• Hello, whirled… I’m finally building and customizing my own block theme in WordPress

    swd2 block theme development screenshot

    No. Not really. That’s why I’ve put it off so long, until now, but my hands are being forced.

    Building a new WordPress block theme for my web design blog is quite the learning experience. I’m doing this under duress because WordPress is basically forcing us down this route and I understand why, which is why I’m learning the process. I figured I’d build my own block theme on my personal website as an experiment and then port my efforts over into client business websites. Being somewhat of an autodidact, I finally started reading the WordPress codex about the new editor. After scratching the surface, I figured I’d dive into some YouTube videos. I found some awesome tutorials, which I will show below.

    Resources and links to dive into learning how to customize your own WordPress block themes:

    Build a TechCrunch.com block theme clone in under an hour by following Jamie Marsland‘s YouTube tutorial.

    I came across this video after searching for various tutorials and found it to be a great initial hands-on learning lesson. If you’re used to the old way of hacking together WordPress websites with a lot of different code in various places, then Jamie’s tutorial video is an awesome and quick way to dive into making your own WordPress block themes using only the site editor.

    My first take is that there is a whole lot of mouse clicking and not nearly as much typing as I’m used to when building classic theme style WordPress websites.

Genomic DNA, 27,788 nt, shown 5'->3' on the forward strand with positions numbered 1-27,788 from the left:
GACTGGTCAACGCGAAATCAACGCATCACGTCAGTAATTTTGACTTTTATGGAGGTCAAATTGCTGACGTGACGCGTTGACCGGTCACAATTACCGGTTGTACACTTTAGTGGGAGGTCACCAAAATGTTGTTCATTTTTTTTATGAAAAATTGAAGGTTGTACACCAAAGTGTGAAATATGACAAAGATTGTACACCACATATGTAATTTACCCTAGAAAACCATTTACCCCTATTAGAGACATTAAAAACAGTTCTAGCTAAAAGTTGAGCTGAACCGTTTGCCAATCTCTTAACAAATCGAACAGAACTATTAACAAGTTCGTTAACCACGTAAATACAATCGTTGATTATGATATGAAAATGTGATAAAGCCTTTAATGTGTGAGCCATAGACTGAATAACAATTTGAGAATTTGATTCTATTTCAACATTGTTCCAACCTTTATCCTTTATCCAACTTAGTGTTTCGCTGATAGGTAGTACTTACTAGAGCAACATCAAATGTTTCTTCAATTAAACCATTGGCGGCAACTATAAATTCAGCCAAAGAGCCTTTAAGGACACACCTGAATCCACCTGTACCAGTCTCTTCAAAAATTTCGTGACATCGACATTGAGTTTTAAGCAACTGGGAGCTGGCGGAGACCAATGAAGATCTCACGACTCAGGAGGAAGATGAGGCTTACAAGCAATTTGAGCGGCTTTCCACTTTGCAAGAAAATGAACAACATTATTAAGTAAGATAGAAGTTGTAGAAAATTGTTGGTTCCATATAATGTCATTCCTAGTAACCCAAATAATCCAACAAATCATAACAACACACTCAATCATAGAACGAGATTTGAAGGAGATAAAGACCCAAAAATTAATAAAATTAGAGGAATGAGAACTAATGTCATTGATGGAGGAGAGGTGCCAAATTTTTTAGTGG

The video is a lot of fast paced clicking while talking, so you’ll need to pause and experiment for an hour or so while watching the video, unless you’re some type of savage 140 WPM 1337 hax0r. You will become quite familiarized with the site editor after following Jamie’s tutorial video.

    Build TechCrunch.com as a WordPress block theme by Jamie Marsland on YouTube

    I have accepted the inevitable fate of losing the “old way” of building WordPress sites any way I wanted with custom CSS, JS, PHP, etc. I understand not everyone can hack together websites and need “What You See Is What You Get” editors. WYSIWIG editors have been out for decades and I started using them on Macromedia Dreamweaver many years ago, before Adobe bought them out. Dreamweaver was calling <divs> “layers” back then and you could literally draw them as boxes and shapes on the screen as they were all automatically absolutely positioned on your screen. I stopped using Dreamweaver many years ago, but still, those were the days.

    Using the “site editor” is a whole lot of mouse clicking